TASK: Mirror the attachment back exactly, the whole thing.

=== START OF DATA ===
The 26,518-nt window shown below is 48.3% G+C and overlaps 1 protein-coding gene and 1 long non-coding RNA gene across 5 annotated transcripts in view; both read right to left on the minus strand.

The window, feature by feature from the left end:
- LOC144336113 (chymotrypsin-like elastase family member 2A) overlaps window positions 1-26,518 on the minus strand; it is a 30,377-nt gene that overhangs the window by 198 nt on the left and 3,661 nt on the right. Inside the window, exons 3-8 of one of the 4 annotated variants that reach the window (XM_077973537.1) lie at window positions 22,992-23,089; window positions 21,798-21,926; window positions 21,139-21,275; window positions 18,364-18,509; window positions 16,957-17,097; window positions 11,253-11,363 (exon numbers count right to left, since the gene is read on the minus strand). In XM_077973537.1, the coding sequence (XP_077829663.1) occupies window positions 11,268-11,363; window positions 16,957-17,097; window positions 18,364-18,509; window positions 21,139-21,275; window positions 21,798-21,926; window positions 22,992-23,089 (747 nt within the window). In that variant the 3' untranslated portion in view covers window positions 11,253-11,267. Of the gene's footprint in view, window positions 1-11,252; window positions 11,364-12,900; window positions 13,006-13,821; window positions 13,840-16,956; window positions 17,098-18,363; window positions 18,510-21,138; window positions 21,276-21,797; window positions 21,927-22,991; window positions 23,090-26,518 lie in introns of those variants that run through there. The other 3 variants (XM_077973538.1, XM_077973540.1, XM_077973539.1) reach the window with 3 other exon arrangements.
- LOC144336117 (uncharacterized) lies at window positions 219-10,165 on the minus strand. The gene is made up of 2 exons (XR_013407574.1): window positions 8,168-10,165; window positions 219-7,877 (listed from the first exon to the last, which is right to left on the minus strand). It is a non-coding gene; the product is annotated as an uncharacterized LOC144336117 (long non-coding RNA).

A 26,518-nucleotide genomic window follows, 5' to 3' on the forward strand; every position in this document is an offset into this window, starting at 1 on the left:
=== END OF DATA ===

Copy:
The 26,518-nt window shown below is 48.3% G+C and overlaps 1 protein-coding gene and 1 long non-coding RNA gene across 5 annotated transcripts in view; both read right to left on the minus strand.

The window, feature by feature from the left end:
- LOC144336113 (chymotrypsin-like elastase family member 2A) overlaps window positions 1-26,518 on the minus strand; it is a 30,377-nt gene that overhangs the window by 198 nt on the left and 3,661 nt on the right. Inside the window, exons 3-8 of one of the 4 annotated variants that reach the window (XM_077973537.1) lie at window positions 22,992-23,089; window positions 21,798-21,926; window positions 21,139-21,275; window positions 18,364-18,509; window positions 16,957-17,097; window positions 11,253-11,363 (exon numbers count right to left, since the gene is read on the minus strand). In XM_077973537.1, the coding sequence (XP_077829663.1) occupies window positions 11,268-11,363; window positions 16,957-17,097; window positions 18,364-18,509; window positions 21,139-21,275; window positions 21,798-21,926; window positions 22,992-23,089 (747 nt within the window). In that variant the 3' untranslated portion in view covers window positions 11,253-11,267. Of the gene's footprint in view, window positions 1-11,252; window positions 11,364-12,900; window positions 13,006-13,821; window positions 13,840-16,956; window positions 17,098-18,363; window positions 18,510-21,138; window positions 21,276-21,797; window positions 21,927-22,991; window positions 23,090-26,518 lie in introns of those variants that run through there. The other 3 variants (XM_077973538.1, XM_077973540.1, XM_077973539.1) reach the window with 3 other exon arrangements.
- LOC144336117 (uncharacterized) lies at window positions 219-10,165 on the minus strand. The gene is made up of 2 exons (XR_013407574.1): window positions 8,168-10,165; window positions 219-7,877 (listed from the first exon to the last, which is right to left on the minus strand). It is a non-coding gene; the product is annotated as an uncharacterized LOC144336117 (long non-coding RNA).

A 26,518-nucleotide genomic window follows, 5' to 3' on the forward strand; every position in this document is an offset into this window, starting at 1 on the left: